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Analyst: Apple could drop lawsuits, collect $10 per Android

updated 09:00 pm EST, Wed December 28, 2011

Microsoft already receiving $5 per device

Making the case that Apple should abandon its proxy fight against Google and lawsuits against Android smartphone and tablet makers, a managing partner from a leading intellectual-property firm has told Bloomberg that the company could collect up to $10 per device royalties by negotiating licensing fees rather than use up resources in lawyers' fees and court costs to force opponents to work around Apple's patents.

In essence, 3LP Advisors LLC executive Keven Rivette argues that Apple should take a page from Microsoft's playbook and be willing to negotiate licensing agreements with handset makers and even Google. Microsoft is now believed to make around five dollars for every Android device sold, and the income has become a major source of revenue for the company, greatly surpassing the money it makes from its own Windows Phone 7 devices.

The crux of Rivette's case is that while it is likely that Apple is indeed being infringed upon, winning court cases and sales injunctions is incredibly costly, and rivals have the ability to work around the infringing patents once they get caught, which then devalues the monetary worth of Apple's patents. By licensing, Apple would reap huge amounts of money from the royalties, further increasing the cost to Google and its partners of maintaining the operating system, and also save money on legal bills and resolve the issues involved much more quickly than waiting for protracted court battles, counter-suits and ITC decisions to play out.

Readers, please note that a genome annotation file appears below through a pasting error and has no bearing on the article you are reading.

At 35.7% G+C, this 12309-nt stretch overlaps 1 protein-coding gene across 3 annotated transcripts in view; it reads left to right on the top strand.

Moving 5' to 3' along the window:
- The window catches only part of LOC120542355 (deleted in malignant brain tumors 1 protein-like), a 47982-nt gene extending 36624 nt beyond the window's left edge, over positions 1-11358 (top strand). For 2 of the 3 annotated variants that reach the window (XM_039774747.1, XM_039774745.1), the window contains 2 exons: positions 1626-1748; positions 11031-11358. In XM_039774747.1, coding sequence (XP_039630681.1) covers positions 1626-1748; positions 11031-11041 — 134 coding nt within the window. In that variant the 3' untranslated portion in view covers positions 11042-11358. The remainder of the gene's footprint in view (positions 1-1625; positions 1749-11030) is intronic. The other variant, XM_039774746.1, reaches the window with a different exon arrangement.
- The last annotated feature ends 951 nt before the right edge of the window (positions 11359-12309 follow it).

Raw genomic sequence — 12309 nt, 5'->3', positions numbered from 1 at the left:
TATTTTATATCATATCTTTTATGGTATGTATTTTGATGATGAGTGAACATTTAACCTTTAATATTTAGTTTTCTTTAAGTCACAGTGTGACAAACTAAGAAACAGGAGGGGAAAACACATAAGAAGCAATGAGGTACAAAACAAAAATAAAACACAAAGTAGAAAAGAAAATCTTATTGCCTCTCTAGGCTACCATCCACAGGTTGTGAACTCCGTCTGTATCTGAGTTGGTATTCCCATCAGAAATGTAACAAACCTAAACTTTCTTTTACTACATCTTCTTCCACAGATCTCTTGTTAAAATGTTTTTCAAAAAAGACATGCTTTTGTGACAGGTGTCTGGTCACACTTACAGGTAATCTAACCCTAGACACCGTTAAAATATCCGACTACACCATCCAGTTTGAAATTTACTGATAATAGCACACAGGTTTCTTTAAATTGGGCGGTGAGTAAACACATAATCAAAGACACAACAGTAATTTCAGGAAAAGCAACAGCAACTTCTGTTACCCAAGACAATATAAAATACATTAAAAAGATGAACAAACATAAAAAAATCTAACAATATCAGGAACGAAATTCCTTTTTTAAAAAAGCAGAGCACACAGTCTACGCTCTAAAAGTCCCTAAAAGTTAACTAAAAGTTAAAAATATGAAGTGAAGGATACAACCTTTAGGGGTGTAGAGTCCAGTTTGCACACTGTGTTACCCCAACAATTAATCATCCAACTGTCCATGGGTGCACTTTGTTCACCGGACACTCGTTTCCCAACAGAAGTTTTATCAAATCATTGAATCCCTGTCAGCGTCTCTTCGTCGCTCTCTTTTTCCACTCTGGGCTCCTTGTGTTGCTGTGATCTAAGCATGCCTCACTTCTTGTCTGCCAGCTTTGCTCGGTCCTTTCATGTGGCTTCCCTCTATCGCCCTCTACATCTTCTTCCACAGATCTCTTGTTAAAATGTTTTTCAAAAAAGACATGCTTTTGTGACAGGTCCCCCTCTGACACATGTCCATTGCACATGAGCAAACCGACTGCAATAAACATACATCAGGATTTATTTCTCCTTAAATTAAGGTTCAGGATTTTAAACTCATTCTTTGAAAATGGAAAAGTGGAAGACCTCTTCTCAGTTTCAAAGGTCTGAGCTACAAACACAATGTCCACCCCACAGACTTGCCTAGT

Apple has thus far not been willing to license its patents to companies it believes have gone and ahead and knowingly infringed upon them, viewing the issue has a matter of honor and intellectual property. Former CEO Steve Jobs referred to Android as a "stolen" operating system and was willing to "go thermonuclear" and spend "every penny" of Apple's cash to "right this wrong."

The courts thus far and the larger technological community appear to agree that Google specifically and handset makers generally have pilfered liberally from Apple's IP in the making of modern smartphones and tablets. Google itself has unintentionally admitted that it stole code from others and hoped that short-term benefits would offset any long-term liabilities.